The common cold, also known as upper respiratory infection (URI), is not caused by a single virus. Instead, hundreds of different viruses can be the underlying cause of your symptoms.
The most common viruses are called rhinoviruses. Other common culprits are respiratory syncytial virus, human parainfluenza virus, adenovirus, common human coronavirus, and human metapneumovirus.
You get a cold when you are in contact with an infected person and they cough or sneeze on you. You can also get infected if an infected person coughs or sneezes on a surface. Then you may touch the surface and inadvertently touch your eyes or mouth.
Some cold viruses can even be spread through feces if an infected person doesn’t wash their hands after using the bathroom. Most adults catch a few colds each year, while younger children are more likely to catch the common cold.
No matter which virus is causing your cold, it produces a very common set of symptoms. These include congestion, runny nose, coughing, sneezing, sore throat, headache, muscle aches, fatigue and occasional fever.
Cold life cycle
The average cold lasts seven to ten days. It’s worth noting, however, how long it takes you to recover and the exact course of a cold depends on several factors. These include the health of your immune system, the cold virus you have, and how to take care of yourself when you are sick.
The incubation period is the time between when you contract the virus and when your first symptoms appear. For most cold viruses, especially rhinoviruses, this period is short.
When symptoms appear depends in part on the specific virus that causes the cold. Rhinovirus symptoms can appear within 12 to 72 hours of infection, but usually appear within 24 to 48 hours. Some other viruses take longer, adenovirus 5.5 days.
Stage 1 lasts about the first one to three days of a cold. The first symptoms after the incubation period are usually an inflammation of the throat (such as a itchy feeling in the back of the throat), followed by a sore throat. You may feel more tired than usual.
Another early symptom is sneezing. During the first stage of a cold, you may also have a runny nose.
Once you have symptoms, you are contagious and able to spread the virus to others around you. Depending on the virus causing your symptoms, they may gradually get worse, peaking at the end of stage 1 or the beginning of stage 2.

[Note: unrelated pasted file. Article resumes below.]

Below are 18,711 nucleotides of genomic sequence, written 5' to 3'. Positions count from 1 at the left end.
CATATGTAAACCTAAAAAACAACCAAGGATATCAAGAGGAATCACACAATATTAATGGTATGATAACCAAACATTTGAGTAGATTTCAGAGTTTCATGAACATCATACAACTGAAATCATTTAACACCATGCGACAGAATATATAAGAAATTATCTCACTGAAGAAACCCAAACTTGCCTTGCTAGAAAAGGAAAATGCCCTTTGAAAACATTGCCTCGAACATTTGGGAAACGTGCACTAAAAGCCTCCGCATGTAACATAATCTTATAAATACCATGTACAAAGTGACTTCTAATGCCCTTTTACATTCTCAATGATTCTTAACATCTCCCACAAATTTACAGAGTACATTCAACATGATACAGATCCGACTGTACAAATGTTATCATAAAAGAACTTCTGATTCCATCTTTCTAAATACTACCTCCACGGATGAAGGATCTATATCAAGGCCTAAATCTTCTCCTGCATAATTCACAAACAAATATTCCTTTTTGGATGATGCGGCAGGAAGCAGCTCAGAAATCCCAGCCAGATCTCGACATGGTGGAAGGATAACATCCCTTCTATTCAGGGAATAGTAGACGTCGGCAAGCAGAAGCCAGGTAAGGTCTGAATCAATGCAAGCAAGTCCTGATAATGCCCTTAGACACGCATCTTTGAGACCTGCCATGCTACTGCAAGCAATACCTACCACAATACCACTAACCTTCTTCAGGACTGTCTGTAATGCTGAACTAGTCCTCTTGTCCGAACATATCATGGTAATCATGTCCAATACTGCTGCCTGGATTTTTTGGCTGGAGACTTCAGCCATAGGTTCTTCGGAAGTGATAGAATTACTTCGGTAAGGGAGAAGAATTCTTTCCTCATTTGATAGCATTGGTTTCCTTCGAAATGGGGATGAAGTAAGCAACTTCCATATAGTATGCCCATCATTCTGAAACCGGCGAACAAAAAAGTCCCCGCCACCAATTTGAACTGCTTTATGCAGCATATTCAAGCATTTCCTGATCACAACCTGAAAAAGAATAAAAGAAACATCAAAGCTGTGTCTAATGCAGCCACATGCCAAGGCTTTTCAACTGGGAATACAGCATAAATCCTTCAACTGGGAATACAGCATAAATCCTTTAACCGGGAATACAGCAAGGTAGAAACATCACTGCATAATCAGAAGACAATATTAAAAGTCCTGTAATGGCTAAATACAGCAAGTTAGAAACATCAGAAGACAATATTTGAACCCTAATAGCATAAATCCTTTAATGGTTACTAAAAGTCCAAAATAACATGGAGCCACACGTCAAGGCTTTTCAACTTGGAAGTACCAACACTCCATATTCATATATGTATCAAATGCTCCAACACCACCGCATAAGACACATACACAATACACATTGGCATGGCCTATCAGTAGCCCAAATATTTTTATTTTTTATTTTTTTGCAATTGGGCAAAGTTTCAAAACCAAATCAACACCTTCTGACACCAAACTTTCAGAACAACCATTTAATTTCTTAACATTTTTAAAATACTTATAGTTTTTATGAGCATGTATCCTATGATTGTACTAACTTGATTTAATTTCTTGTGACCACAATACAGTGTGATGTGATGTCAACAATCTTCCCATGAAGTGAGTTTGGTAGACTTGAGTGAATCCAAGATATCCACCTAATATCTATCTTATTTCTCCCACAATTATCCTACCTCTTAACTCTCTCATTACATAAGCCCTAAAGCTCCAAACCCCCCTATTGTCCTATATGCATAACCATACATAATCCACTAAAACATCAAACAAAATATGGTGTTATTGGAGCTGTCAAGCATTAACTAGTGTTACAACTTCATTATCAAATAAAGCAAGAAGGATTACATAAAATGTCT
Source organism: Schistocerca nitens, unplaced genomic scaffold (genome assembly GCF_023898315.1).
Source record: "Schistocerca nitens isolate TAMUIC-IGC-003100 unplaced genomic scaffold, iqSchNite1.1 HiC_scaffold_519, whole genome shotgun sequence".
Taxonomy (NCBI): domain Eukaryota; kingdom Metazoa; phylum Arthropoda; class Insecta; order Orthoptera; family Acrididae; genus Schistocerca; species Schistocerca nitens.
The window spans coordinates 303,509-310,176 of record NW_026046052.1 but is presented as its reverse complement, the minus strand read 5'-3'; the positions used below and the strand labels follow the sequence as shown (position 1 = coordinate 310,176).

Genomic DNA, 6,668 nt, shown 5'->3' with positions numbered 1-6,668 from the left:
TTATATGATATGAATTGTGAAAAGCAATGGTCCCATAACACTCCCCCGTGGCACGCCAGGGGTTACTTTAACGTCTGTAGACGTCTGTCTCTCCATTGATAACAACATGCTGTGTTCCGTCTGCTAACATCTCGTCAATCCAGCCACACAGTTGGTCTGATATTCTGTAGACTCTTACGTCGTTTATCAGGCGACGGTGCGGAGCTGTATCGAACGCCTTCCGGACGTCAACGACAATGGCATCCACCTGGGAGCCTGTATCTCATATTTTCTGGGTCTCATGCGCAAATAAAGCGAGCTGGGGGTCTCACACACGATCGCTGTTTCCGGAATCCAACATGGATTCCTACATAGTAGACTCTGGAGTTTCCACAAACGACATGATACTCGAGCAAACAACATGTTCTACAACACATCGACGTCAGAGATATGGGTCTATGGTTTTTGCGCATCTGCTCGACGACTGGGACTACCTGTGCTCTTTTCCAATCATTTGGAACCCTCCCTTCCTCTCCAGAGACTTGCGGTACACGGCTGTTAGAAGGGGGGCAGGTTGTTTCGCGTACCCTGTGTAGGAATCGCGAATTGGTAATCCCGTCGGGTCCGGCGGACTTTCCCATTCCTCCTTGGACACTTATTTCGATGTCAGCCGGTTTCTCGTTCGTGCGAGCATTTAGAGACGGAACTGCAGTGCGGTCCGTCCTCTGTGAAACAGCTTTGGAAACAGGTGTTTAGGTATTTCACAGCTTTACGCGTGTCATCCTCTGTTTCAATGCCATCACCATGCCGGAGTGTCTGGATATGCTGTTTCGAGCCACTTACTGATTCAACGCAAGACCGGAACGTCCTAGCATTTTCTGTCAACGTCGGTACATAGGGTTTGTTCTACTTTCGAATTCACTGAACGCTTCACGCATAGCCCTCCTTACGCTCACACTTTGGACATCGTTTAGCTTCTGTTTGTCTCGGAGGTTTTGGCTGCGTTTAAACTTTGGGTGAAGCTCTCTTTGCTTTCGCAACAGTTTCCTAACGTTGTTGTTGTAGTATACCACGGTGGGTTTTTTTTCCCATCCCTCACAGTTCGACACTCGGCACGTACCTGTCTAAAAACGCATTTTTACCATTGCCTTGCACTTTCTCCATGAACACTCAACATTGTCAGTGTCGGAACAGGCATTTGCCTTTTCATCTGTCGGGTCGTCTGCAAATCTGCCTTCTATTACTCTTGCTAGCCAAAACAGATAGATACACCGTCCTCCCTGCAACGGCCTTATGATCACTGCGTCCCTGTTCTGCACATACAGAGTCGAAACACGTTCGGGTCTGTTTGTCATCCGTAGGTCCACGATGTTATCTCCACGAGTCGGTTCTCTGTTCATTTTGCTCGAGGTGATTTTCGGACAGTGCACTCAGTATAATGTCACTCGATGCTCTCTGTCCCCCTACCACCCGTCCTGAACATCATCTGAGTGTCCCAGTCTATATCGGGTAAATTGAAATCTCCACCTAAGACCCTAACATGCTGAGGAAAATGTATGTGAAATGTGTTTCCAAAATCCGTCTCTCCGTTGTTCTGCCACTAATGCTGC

Research shows that zinc supplements, especially when taken within the first 24 hours of symptoms, may reduce the severity of symptoms and shorten the time you are ill. Over-the-counter (OTC) zinc lozenges are an option.
It’s also a good idea to increase your fluid intake as soon as you notice symptoms. Take steps, such as staying home and practicing hand hygiene, to prevent spreading your illness to others.
Stage 2 includes the fourth to seventh days of a cold. Many people find that their symptoms get worse and peak in stage 2.
It’s not uncommon for a sore throat to go away soon after it starts. You may have a fever, but this is more common in children than adults, and rhinovirus infections are rare.
Your snot may thicken and change color. If left uncontrolled, severe congestion can lead to complications of the common cold, such as a middle ear infection or sinus infection. Pneumonia is another complication of the common cold that can occur.
Over-the-counter medications such as acetaminophen can be used to control fever, but if your temperature is too high (above 101 degrees Fahrenheit) you should contact a health care professional.
You should also contact a healthcare professional if you suspect an ear infection or sinus infection, as these may be secondary bacterial infections that require antibiotics.
Decongestants or over-the-counter cough and cold medicines may help relieve symptoms in adults, but research suggests they may not be helpful in children. Therefore, please consult your pediatrician before giving it to your child. Increasing fluid intake and using a cool-mist humidifier can also relieve congestion.